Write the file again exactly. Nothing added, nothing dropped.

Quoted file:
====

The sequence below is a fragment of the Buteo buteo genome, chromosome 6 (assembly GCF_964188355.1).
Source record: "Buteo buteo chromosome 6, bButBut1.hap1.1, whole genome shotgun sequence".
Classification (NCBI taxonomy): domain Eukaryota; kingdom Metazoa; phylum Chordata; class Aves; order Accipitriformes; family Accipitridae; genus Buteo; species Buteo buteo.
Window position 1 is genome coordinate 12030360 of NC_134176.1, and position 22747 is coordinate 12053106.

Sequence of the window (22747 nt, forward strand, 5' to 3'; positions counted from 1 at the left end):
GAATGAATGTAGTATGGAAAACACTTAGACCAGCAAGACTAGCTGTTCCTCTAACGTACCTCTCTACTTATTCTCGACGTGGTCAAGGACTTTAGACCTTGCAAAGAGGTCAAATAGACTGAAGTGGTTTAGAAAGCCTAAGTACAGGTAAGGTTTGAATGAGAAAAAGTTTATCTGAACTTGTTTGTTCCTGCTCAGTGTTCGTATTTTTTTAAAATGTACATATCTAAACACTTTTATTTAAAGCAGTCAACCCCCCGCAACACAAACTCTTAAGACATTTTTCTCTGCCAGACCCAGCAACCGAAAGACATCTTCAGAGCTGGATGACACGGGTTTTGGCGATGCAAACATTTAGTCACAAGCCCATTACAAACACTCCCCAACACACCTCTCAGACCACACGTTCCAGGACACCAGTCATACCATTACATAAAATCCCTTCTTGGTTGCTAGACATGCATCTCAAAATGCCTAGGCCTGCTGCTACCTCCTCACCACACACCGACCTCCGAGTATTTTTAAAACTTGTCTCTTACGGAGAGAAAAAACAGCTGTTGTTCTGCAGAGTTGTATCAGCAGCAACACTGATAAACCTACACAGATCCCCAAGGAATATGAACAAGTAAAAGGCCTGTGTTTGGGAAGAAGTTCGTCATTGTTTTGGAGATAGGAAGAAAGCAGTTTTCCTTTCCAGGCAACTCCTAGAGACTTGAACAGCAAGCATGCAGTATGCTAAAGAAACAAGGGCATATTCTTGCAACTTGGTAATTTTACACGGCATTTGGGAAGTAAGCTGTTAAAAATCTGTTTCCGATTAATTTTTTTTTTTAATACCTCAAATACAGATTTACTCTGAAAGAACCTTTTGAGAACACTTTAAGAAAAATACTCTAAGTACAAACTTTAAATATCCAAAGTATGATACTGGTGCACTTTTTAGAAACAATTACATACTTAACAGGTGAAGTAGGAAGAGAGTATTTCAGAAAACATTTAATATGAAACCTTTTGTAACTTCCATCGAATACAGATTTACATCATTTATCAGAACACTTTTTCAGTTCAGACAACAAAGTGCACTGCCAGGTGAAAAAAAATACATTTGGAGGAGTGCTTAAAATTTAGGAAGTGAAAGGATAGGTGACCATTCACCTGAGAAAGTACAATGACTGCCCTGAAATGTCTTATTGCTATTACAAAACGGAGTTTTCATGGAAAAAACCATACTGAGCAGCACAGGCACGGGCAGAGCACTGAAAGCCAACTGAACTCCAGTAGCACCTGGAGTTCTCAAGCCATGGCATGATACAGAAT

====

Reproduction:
The sequence below is a fragment of the Buteo buteo genome, chromosome 6 (assembly GCF_964188355.1).
Source record: "Buteo buteo chromosome 6, bButBut1.hap1.1, whole genome shotgun sequence".
Classification (NCBI taxonomy): domain Eukaryota; kingdom Metazoa; phylum Chordata; class Aves; order Accipitriformes; family Accipitridae; genus Buteo; species Buteo buteo.
Window position 1 is genome coordinate 12030360 of NC_134176.1, and position 22747 is coordinate 12053106.

Sequence of the window (22747 nt, forward strand, 5' to 3'; positions counted from 1 at the left end):
GAATGAATGTAGTATGGAAAACACTTAGACCAGCAAGACTAGCTGTTCCTCTAACGTACCTCTCTACTTATTCTCGACGTGGTCAAGGACTTTAGACCTTGCAAAGAGGTCAAATAGACTGAAGTGGTTTAGAAAGCCTAAGTACAGGTAAGGTTTGAATGAGAAAAAGTTTATCTGAACTTGTTTGTTCCTGCTCAGTGTTCGTATTTTTTTAAAATGTACATATCTAAACACTTTTATTTAAAGCAGTCAACCCCCCGCAACACAAACTCTTAAGACATTTTTCTCTGCCAGACCCAGCAACCGAAAGACATCTTCAGAGCTGGATGACACGGGTTTTGGCGATGCAAACATTTAGTCACAAGCCCATTACAAACACTCCCCAACACACCTCTCAGACCACACGTTCCAGGACACCAGTCATACCATTACATAAAATCCCTTCTTGGTTGCTAGACATGCATCTCAAAATGCCTAGGCCTGCTGCTACCTCCTCACCACACACCGACCTCCGAGTATTTTTAAAACTTGTCTCTTACGGAGAGAAAAAACAGCTGTTGTTCTGCAGAGTTGTATCAGCAGCAACACTGATAAACCTACACAGATCCCCAAGGAATATGAACAAGTAAAAGGCCTGTGTTTGGGAAGAAGTTCGTCATTGTTTTGGAGATAGGAAGAAAGCAGTTTTCCTTTCCAGGCAACTCCTAGAGACTTGAACAGCAAGCATGCAGTATGCTAAAGAAACAAGGGCATATTCTTGCAACTTGGTAATTTTACACGGCATTTGGGAAGTAAGCTGTTAAAAATCTGTTTCCGATTAATTTTTTTTTTTAATACCTCAAATACAGATTTACTCTGAAAGAACCTTTTGAGAACACTTTAAGAAAAATACTCTAAGTACAAACTTTAAATATCCAAAGTATGATACTGGTGCACTTTTTAGAAACAATTACATACTTAACAGGTGAAGTAGGAAGAGAGTATTTCAGAAAACATTTAATATGAAACCTTTTGTAACTTCCATCGAATACAGATTTACATCATTTATCAGAACACTTTTTCAGTTCAGACAACAAAGTGCACTGCCAGGTGAAAAAAAATACATTTGGAGGAGTGCTTAAAATTTAGGAAGTGAAAGGATAGGTGACCATTCACCTGAGAAAGTACAATGACTGCCCTGAAATGTCTTATTGCTATTACAAAACGGAGTTTTCATGGAAAAAACCATACTGAGCAGCACAGGCACGGGCAGAGCACTGAAAGCCAACTGAACTCCAGTAGCACCTGGAGTTCTCAAGCCATGGCATGATACAGAAT